Cincinnati Reds: Getting to Know Brandon Finnegan


The main piece that the Cincinnati Reds got in return from the Kansas City Royals for Johnny Cueto was 22-year-old left-handed pitcher Brandon Finnegan.

Finnegan was originally selected by the Texas Rangers in the 45th round of the 2011 draft, but didn’t sign. He was later taken by the Royals in the first-round of the 2014 out of Texas Christian University and didn’t take long to make his big league debut. He appeared in just 13 games (five starts) between High-A Wilmington and Double-A Northwest Arkansas, boasting a 1.33 ERA and 0.89 WHIP before being called up on September 1, less than three months after he was drafted.

He pitched seven innings out of the bullpen for the Royals in September, striking out 10 and allowing only one earned run. The rookie’s performance was good enough to earn a spot on their postseason roster and Finnegan went on to become the first player in baseball history to appear in a College World Series and a World Series in the same year. Finnegan shined in the AL Wild Card Game and ALDS, allowing one run and one hit in four innings while striking out three and walking two, but struggled in the ALCS and World Series, giving up six runs in two innings.

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Before the 2015 season, Finnegan was named as a top 100 prospect in most major rankings. Baseball America rated him highest at No. 55, had him at No. 75, and Baseball Prospectus named him the 87th best prospect.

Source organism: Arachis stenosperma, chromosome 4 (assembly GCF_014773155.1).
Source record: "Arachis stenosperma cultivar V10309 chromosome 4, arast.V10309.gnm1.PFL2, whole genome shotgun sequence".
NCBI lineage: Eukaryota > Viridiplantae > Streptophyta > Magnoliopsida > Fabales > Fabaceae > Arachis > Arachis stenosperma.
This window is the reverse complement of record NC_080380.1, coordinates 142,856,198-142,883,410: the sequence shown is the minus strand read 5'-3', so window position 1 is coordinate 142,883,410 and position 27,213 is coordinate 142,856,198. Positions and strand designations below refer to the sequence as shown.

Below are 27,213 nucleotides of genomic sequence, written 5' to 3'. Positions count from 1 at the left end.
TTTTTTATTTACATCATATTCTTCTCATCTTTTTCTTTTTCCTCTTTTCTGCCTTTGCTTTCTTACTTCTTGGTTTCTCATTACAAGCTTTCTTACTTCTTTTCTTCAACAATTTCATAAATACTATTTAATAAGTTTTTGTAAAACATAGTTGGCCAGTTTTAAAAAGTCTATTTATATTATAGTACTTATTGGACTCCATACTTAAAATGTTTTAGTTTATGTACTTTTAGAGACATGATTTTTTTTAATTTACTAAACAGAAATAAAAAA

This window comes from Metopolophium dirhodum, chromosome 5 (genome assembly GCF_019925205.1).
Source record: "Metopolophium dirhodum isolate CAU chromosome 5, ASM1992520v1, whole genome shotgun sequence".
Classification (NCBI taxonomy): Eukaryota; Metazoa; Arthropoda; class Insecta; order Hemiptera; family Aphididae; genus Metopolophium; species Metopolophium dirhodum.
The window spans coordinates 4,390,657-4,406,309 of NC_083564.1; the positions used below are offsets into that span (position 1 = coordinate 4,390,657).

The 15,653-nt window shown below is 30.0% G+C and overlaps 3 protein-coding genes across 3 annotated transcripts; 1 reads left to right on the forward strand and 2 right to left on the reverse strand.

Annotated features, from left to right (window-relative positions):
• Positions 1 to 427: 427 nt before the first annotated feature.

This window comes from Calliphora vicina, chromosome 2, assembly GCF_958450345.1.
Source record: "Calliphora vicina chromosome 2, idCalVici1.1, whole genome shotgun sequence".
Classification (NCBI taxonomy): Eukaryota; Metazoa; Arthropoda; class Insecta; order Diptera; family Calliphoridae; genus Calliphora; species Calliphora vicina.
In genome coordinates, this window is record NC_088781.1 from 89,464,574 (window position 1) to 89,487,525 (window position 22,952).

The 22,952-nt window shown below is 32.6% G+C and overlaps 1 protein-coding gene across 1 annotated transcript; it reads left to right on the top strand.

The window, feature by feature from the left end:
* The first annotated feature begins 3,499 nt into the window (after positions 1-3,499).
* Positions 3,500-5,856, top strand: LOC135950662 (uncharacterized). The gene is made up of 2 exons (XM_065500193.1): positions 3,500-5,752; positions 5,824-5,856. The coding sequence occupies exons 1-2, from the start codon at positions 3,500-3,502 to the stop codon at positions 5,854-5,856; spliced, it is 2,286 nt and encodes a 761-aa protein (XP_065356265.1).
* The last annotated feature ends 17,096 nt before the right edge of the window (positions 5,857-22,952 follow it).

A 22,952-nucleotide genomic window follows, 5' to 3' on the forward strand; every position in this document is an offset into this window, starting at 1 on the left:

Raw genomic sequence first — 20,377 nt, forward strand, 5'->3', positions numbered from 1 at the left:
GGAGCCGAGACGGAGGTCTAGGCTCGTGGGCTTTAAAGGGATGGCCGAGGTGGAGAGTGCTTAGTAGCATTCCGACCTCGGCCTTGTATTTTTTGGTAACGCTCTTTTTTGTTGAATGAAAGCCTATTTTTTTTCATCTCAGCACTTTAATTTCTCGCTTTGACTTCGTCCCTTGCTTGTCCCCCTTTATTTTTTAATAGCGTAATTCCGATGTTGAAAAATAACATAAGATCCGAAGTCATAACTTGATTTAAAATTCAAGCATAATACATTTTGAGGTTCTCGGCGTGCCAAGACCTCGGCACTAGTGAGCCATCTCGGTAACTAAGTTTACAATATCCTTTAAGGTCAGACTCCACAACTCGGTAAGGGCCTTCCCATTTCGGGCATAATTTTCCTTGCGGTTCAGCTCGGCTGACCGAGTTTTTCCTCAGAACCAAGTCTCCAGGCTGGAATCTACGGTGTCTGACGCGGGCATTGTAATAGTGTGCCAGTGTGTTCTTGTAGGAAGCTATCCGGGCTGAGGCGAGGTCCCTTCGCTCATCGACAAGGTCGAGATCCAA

After spring training, Finnegan was sent back to Double-A as the Royals wanted him to work on being a starter. The move didn’t exactly go as planned, as the Royals called up him to the big leagues four different times to help in the bullpen.

In the minors, Finnegan is 0-2 with a 5.00 ERA and 1.70 WHIP in 11 appearances over 27 innings. He’s racking up a lot of strikeouts (10.7 K/9), but is walking his fair share as well (6.3 BB/9). In seven starts, he has a 3.38 ERA and 1.55 WHIP, but hasn’t gone more than four innings in any appearance.

Finnegan has been much better in his time with the Royals this season, posting a 2.96 ERA, 1.19 WHIP, 7.8 strikeouts per nine innings, and 4.8 walks per nine in 24.1 innings, all in relief.

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Despite his success out of the bullpen, the Reds plan to use Finnegan in a starting role, and for good reason: his stuff is electric.

From’s Jim Callis:

"“Though he lacks size at 5-foot-11 and 185 pounds, he has a big fastball that can reach 98 mph. His low-80s slider gives him a solid second offering, and he also has an effective changeup.”"

And Baseball America’s J.J. Cooper:

"“Finnegan has the arsenal of a starting pitcher and while he is short, he has some present strength. If Finnegan moves back into a starting role, he needs to work on regaining the feel for his changeup. As a reliever, he’s largely junked the pitch but it was above-average at times when he was pitching as a starter in college. This year Finnegan has largely focused on using his 92-95 mph fastball and his slider which flashes above-average.”"

The southpaw will obviously need to get more experience as a starter under his belt, but the stuff is clearly there. Even if Finnegan doesn’t work out as a starter, he’s already had success as a reliever and could be a valuable piece out of the bullpen. With the kind of stuff he has, Finnegan could be suited for the closer’s role once Aroldis Chapman leaves.

Finnegan is under team control through 2021, meaning he could be an impact pitcher with the Reds for years to come. If he’s not called up sooner, expect to see him in Cincinnati in September when rosters expand and the Reds’ rookie starters start to near their innings limits. If all goes well with his transition into a starter, you can bet he’ll be in the mix for the 2016 rotation.

Next: Analyzing the Johnny Cueto trade